Australian Museum

Alexander has left the building

Our 'Alexander the Great: 2000 years of treasures' exhibition finished on 28 April 2013.


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"Alexander the Great" Reviews

"Wonderful exhibition - it had us all captivated for a couple of hours. Museum staff were very helpful. The museum shop is great too - could have easily spent a small fortune!"

"Very enjoyable 3 hours spent looking over the Alexander the Great exhibition. Very well laid out and detailed explanations provided as well."

"The Alexander the Great exhibit on loan from Russia is well worth the entry fee (AUD$12). The exhibit is memorable for being a presentation and learning experience rather than simply a display of artifacts."

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Mantel clock ‘The vigil of Alexander the Great’
Bronze, cast, embossed, gilded
Probably St Petersburg, Russia, 1820–1830

This clock, made by Russian artists, is based on the well-known work by French master Louis Lenoir-Ravrio. The centre piece – inspired by the famous ancient sculpture Mars Ludovisi, now in the National Museum in Rome – is decorated with a peaceful story from the life of Alexander. In this story, the young Alexander, determined to strengthen his concentration and willpower, would hold a ball while studying. If he became too relaxed or sleepy, the ball would clatter noisily onto a copper dish and wake him.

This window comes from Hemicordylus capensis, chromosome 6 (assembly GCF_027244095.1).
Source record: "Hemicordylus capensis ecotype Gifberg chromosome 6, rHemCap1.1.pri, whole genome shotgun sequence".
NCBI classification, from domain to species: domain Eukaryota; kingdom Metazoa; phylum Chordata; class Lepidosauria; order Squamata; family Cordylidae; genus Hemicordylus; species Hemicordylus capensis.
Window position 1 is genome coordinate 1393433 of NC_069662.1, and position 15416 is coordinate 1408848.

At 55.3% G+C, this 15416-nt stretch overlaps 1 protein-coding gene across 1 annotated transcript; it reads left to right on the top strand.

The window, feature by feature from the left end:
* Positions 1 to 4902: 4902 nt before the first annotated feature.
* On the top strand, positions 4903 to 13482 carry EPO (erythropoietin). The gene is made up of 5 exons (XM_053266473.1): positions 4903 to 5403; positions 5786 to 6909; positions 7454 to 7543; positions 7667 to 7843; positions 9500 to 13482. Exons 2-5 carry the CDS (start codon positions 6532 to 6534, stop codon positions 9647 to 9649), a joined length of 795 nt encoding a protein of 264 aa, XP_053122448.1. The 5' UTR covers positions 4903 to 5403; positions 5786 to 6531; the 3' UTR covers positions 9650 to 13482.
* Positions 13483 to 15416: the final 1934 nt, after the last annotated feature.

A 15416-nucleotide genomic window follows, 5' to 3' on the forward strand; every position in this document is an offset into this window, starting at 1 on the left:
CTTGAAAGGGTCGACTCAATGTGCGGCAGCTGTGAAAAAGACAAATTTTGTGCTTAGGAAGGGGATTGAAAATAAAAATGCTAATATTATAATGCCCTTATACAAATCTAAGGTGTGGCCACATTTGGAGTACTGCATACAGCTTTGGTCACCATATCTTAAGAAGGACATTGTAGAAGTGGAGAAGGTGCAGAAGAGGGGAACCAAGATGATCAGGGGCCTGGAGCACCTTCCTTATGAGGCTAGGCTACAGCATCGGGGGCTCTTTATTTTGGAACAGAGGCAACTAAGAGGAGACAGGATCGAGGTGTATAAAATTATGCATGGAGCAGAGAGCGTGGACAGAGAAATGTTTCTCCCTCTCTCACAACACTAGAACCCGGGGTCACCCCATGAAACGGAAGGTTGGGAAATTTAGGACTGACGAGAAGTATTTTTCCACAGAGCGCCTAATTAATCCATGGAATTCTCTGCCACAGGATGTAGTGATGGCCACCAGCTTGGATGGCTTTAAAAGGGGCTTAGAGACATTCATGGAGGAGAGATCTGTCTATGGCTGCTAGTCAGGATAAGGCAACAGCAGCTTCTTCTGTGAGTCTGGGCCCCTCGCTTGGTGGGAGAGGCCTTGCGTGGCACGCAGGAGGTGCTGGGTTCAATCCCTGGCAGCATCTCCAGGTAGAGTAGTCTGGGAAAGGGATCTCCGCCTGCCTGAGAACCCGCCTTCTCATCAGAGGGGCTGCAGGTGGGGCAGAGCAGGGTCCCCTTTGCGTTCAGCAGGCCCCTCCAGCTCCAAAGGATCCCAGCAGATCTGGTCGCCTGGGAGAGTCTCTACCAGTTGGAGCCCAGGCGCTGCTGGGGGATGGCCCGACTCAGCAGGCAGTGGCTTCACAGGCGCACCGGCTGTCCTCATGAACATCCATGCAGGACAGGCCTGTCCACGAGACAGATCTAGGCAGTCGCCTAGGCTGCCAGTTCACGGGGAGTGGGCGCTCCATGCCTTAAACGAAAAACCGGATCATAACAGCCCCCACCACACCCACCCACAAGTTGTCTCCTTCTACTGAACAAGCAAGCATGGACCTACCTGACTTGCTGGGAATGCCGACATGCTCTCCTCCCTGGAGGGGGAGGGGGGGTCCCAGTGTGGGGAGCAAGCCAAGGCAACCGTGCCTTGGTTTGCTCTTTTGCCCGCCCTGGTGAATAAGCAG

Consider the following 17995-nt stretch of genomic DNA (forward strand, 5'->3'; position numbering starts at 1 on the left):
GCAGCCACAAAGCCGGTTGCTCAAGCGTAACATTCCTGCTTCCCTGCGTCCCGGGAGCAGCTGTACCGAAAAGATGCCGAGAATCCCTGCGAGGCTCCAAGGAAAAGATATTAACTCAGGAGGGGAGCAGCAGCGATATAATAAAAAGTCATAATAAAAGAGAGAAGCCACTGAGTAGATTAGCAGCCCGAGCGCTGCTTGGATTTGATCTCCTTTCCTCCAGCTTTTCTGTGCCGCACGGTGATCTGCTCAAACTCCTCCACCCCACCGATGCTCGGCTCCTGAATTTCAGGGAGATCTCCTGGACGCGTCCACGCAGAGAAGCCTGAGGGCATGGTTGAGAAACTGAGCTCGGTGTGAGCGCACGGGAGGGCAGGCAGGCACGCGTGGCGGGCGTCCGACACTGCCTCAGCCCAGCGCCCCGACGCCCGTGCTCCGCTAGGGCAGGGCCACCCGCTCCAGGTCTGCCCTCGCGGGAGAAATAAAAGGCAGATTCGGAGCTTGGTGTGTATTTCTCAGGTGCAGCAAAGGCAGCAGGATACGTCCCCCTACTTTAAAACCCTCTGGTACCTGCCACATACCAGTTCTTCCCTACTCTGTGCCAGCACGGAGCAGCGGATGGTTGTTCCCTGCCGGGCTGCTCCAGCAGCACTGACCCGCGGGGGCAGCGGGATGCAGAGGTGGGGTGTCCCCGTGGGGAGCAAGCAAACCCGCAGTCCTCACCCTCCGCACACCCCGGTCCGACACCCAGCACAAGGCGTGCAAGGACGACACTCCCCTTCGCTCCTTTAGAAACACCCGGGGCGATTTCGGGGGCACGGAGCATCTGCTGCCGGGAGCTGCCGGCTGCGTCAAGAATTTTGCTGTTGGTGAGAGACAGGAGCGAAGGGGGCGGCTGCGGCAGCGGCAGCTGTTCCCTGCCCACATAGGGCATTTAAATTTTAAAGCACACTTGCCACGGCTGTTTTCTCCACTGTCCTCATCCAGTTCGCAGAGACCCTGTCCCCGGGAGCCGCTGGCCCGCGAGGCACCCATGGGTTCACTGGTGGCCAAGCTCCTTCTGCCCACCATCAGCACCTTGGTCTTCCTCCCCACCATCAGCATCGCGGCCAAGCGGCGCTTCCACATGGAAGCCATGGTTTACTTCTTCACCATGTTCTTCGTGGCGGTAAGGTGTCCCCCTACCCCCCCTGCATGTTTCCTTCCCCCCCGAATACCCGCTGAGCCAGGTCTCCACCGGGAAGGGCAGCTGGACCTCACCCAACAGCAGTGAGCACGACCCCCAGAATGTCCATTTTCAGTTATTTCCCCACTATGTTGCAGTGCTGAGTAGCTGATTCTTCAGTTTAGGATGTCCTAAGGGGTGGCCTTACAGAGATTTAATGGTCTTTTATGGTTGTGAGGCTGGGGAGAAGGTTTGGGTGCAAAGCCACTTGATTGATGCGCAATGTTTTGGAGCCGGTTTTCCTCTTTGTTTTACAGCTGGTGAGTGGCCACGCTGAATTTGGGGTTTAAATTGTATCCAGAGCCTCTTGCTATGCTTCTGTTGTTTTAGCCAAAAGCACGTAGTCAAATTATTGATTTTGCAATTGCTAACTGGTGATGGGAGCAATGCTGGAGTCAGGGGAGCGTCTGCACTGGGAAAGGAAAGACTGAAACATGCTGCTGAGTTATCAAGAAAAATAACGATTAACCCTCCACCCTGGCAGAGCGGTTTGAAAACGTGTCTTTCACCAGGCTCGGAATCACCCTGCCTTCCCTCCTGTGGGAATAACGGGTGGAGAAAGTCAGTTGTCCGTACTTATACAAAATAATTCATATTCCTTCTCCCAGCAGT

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Statue of Dionysus: Roman copy of Greek original from late 4th – early 3rd century BCE
Marble
Frascati, Italy, 2nd century CE

Dionysus was the Greek god of wine, madness and theatre. He was popular in Macedon and Alexander’s mother Olympias was a devotee, so Alexander knew him from a young age. Dionysus was a guiding star on Alexander’s eastern campaign. Historians used Dionysus to create the myth of Alexander as the god was seen as a bringer of culture and had travelled in the east. Conversely, myths of Dionysus were enriched by Alexander’s campaigns. No myth existed about Dionysus in India prior to Alexander; however, the presence of ivy in the Khyber Pass encouraged Alexander to think he was following in Dionysus’ footsteps and the myth soon ‘appeared’.

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